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Church Bombing In Egypt

A Coptic Orthodox woman cries during a 3 January prayer service for her relatives who were victims of a New Year's Day bombing outside an Orthodox church in Alexandria, Egypt. (Photo: CNS/Asmaa Waguih, Reuters) 

04 Jan 2011 – by Doreen Abi Raad

BEIRUT (CNS) — An Egyptian Catholic leader said he had received many messages of support from Muslims after a Jan. 1 Orthodox church bombing that killed about two dozen people.

Other Mideast Catholic leaders also sent messages of support to their fellow Christians. The head of Catholic Relief Services in Egypt said he was afraid the bombing indicated a renewal of sectarian violence.

“We have to pray. We have to pray for peace,” Coptic Catholic Bishop Youhannes Zakaria of Luxor, Egypt, told Catholic News Service in a telephone interview.

He said he has received many visits from Muslims — ordinary individuals and officials, including the governor — expressing their sympathy and solidarity after the attack on the Coptic Orthodox church in Alexandria, Egypt.

“They (Muslims) don’t accept this violence. They are very upset about this,” he said.

Bishop Zakaria said he would celebrate Christmas Mass, as the Coptic Orthodox do, Jan. 7, and the governor would also speak about the importance of friendship and dialogue among religions and people. In some Middle East countries, Catholics and Orthodox have agreed to celebrate major religious holidays on the same dates to avoid confusion for the faithful.

In Cairo, Jason Belanger, country representative for the U.S. bishops’ Catholic Relief Services, said police had put up barricades to prevent cars from parking next to major Christian churches and had cordoned off areas around them to control pedestrian traffic in preparation for Orthodox Christmas celebrations.

“This is a terrible way to start 2011,” Belanger said. “It’s scary.”

Belanger said the attack was the largest attack against Coptic Christians in the past 10 years, and he was concerned this could signal an increase of attacks not only against Christians in Egypt but against Christians in the entire Middle East.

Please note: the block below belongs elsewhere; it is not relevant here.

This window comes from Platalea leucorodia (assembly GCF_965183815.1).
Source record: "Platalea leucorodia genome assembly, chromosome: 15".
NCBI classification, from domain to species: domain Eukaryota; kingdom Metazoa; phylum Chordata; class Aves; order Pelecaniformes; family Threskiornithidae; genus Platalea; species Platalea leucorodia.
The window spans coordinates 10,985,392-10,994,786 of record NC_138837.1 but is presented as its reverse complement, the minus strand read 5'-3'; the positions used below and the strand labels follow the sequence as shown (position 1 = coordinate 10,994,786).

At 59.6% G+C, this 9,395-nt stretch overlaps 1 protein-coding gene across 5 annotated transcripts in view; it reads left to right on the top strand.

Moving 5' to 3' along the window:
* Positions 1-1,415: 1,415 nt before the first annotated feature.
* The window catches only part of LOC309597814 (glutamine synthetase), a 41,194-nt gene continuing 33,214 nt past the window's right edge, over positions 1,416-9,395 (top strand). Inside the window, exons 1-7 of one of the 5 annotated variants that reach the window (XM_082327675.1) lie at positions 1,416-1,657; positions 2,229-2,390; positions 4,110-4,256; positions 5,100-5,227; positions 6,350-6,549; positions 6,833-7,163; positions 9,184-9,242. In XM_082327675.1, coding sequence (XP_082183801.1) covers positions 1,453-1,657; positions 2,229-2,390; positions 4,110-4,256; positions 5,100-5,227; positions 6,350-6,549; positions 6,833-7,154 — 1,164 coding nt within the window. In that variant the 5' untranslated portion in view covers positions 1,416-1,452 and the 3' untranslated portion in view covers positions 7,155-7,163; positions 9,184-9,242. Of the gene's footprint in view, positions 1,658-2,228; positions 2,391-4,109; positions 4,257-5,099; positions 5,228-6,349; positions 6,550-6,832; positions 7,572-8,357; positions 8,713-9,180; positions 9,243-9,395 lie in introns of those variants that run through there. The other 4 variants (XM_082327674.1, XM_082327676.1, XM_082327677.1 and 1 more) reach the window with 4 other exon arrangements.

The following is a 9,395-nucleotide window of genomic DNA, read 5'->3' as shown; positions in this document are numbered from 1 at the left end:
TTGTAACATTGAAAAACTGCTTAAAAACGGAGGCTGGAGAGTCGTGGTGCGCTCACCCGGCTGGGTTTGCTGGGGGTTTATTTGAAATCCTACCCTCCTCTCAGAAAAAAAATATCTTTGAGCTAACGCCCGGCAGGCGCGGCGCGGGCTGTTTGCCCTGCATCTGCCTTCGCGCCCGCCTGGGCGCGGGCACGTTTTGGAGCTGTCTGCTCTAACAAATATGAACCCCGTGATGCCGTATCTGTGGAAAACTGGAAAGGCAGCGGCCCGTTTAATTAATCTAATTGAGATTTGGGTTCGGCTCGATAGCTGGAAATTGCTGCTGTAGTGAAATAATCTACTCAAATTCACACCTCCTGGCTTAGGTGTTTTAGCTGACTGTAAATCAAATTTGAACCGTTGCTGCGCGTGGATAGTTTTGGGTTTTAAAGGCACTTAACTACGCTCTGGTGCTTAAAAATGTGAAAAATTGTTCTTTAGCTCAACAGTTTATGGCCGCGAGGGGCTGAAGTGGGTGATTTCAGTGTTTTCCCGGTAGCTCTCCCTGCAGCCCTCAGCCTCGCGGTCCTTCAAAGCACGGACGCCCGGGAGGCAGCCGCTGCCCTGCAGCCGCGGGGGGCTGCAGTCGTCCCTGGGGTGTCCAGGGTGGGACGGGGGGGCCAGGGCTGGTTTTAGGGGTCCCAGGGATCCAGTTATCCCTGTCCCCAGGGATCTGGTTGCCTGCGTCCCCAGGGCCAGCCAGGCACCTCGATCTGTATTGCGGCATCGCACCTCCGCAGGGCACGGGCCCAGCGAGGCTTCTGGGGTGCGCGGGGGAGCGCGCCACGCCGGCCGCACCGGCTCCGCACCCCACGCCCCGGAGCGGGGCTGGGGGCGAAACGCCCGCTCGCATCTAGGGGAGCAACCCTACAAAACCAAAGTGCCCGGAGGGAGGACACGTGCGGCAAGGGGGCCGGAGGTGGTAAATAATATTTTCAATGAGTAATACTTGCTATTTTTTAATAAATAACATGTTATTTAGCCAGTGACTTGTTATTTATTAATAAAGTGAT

Others also saw the attacks as part of a plot against Mideast Christians, but one commentator said religious rhetoric and media reports might have led to the bombings.

“It is a clear criminal and terrorist act targeting innocent Christians,” Melkite Catholic Patriarch Gregoire III Laham of Damascus, Syria, said in a statement during a pastoral visit to Egypt. “It is a phenomenon that calls for anxiety and vigilance that Christians might be a target for terrorist acts which move from one area to another.”

The patriarch called for Arab and international action against terrorism.

“The targeting of Christians is a clear plan to empty the Orient of its basic components,” he said.

At the Vatican Jan. 1, World Peace Day, Pope Benedict XVI called the bombing a “despicable gesture of death” and part of a “strategy of violence that targets Christians.” He said the bombing had repercussions on the entire Egyptian population and offered prayers for the victims and their families.

Maronite Bishop Bechara Rai of Jbeil, Lebanon, called for an Islamic summit to stop attacks targeting Christians in Egypt and Iraq. He also called on the Arab League to meet to protect the safety of both Christians and Muslims.

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